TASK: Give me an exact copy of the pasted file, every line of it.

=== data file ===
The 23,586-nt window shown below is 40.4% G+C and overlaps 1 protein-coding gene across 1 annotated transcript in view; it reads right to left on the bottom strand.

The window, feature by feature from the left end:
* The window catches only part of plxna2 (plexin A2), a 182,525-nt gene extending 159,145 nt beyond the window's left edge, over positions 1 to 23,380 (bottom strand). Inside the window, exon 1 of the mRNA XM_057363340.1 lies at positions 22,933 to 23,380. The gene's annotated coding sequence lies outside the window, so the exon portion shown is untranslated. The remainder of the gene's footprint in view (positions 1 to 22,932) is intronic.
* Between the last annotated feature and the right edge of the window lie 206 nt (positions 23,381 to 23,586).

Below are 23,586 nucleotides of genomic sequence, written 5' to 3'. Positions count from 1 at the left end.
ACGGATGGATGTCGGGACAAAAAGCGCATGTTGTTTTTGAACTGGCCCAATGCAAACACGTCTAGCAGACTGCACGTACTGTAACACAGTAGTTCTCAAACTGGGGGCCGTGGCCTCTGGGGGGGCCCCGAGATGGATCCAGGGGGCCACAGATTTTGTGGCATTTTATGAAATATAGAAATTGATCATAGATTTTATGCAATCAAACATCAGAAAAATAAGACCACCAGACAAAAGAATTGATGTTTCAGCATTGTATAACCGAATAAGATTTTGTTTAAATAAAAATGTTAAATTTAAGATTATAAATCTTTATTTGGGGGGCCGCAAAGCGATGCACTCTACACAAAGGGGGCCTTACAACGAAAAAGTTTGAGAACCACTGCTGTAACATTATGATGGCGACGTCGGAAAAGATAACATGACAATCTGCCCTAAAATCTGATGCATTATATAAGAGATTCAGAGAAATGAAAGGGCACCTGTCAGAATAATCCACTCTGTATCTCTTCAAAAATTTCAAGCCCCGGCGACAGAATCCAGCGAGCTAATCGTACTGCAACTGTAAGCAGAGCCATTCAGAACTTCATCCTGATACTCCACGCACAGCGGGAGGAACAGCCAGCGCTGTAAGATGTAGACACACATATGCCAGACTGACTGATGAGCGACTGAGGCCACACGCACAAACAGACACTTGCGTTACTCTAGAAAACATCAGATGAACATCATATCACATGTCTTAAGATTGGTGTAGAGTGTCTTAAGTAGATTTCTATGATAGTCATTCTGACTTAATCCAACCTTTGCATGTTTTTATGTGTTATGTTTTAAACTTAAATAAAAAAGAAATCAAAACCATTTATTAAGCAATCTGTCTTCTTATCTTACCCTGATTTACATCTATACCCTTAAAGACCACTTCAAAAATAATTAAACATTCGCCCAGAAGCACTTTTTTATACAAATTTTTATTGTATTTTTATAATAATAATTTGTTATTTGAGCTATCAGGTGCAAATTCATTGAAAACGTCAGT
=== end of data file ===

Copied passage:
The 23,586-nt window shown below is 40.4% G+C and overlaps 1 protein-coding gene across 1 annotated transcript in view; it reads right to left on the bottom strand.

The window, feature by feature from the left end:
* The window catches only part of plxna2 (plexin A2), a 182,525-nt gene extending 159,145 nt beyond the window's left edge, over positions 1 to 23,380 (bottom strand). Inside the window, exon 1 of the mRNA XM_057363340.1 lies at positions 22,933 to 23,380. The gene's annotated coding sequence lies outside the window, so the exon portion shown is untranslated. The remainder of the gene's footprint in view (positions 1 to 22,932) is intronic.
* Between the last annotated feature and the right edge of the window lie 206 nt (positions 23,381 to 23,586).

Below are 23,586 nucleotides of genomic sequence, written 5' to 3'. Positions count from 1 at the left end.
ACGGATGGATGTCGGGACAAAAAGCGCATGTTGTTTTTGAACTGGCCCAATGCAAACACGTCTAGCAGACTGCACGTACTGTAACACAGTAGTTCTCAAACTGGGGGCCGTGGCCTCTGGGGGGGCCCCGAGATGGATCCAGGGGGCCACAGATTTTGTGGCATTTTATGAAATATAGAAATTGATCATAGATTTTATGCAATCAAACATCAGAAAAATAAGACCACCAGACAAAAGAATTGATGTTTCAGCATTGTATAACCGAATAAGATTTTGTTTAAATAAAAATGTTAAATTTAAGATTATAAATCTTTATTTGGGGGGCCGCAAAGCGATGCACTCTACACAAAGGGGGCCTTACAACGAAAAAGTTTGAGAACCACTGCTGTAACATTATGATGGCGACGTCGGAAAAGATAACATGACAATCTGCCCTAAAATCTGATGCATTATATAAGAGATTCAGAGAAATGAAAGGGCACCTGTCAGAATAATCCACTCTGTATCTCTTCAAAAATTTCAAGCCCCGGCGACAGAATCCAGCGAGCTAATCGTACTGCAACTGTAAGCAGAGCCATTCAGAACTTCATCCTGATACTCCACGCACAGCGGGAGGAACAGCCAGCGCTGTAAGATGTAGACACACATATGCCAGACTGACTGATGAGCGACTGAGGCCACACGCACAAACAGACACTTGCGTTACTCTAGAAAACATCAGATGAACATCATATCACATGTCTTAAGATTGGTGTAGAGTGTCTTAAGTAGATTTCTATGATAGTCATTCTGACTTAATCCAACCTTTGCATGTTTTTATGTGTTATGTTTTAAACTTAAATAAAAAAGAAATCAAAACCATTTATTAAGCAATCTGTCTTCTTATCTTACCCTGATTTACATCTATACCCTTAAAGACCACTTCAAAAATAATTAAACATTCGCCCAGAAGCACTTTTTTATACAAATTTTTATTGTATTTTTATAATAATAATTTGTTATTTGAGCTATCAGGTGCAAATTCATTGAAAACGTCAGT